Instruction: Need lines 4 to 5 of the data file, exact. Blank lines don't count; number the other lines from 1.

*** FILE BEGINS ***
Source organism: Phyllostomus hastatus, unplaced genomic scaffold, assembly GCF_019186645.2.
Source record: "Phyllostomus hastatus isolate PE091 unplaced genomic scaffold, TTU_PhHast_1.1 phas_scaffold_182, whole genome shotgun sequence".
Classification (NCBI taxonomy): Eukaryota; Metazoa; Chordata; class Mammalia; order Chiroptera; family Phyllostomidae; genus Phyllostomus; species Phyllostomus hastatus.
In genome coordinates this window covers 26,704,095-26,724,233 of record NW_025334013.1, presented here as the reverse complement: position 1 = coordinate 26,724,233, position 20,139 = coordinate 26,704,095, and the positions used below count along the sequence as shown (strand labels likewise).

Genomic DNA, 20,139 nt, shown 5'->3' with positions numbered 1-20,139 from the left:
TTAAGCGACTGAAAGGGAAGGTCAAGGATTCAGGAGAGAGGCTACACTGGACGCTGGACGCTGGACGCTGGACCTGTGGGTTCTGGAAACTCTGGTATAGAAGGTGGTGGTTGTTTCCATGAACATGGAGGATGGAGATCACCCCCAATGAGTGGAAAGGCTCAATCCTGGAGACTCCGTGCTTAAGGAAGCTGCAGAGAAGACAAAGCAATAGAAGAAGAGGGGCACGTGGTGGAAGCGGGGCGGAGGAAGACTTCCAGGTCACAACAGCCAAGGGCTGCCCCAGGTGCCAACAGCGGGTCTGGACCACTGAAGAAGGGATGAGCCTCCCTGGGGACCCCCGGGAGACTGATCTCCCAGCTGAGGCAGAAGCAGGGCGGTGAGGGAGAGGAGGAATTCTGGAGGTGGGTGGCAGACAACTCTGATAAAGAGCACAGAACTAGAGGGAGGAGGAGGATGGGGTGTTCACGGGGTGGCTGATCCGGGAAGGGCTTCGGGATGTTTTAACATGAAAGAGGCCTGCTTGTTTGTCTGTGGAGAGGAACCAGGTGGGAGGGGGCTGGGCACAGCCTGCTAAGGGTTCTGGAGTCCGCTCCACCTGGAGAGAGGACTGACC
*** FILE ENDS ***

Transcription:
In genome coordinates this window covers 26,704,095-26,724,233 of record NW_025334013.1, presented here as the reverse complement: position 1 = coordinate 26,724,233, position 20,139 = coordinate 26,704,095, and the positions used below count along the sequence as shown (strand labels likewise).

Genomic DNA, 20,139 nt, shown 5'->3' with positions numbered 1-20,139 from the left: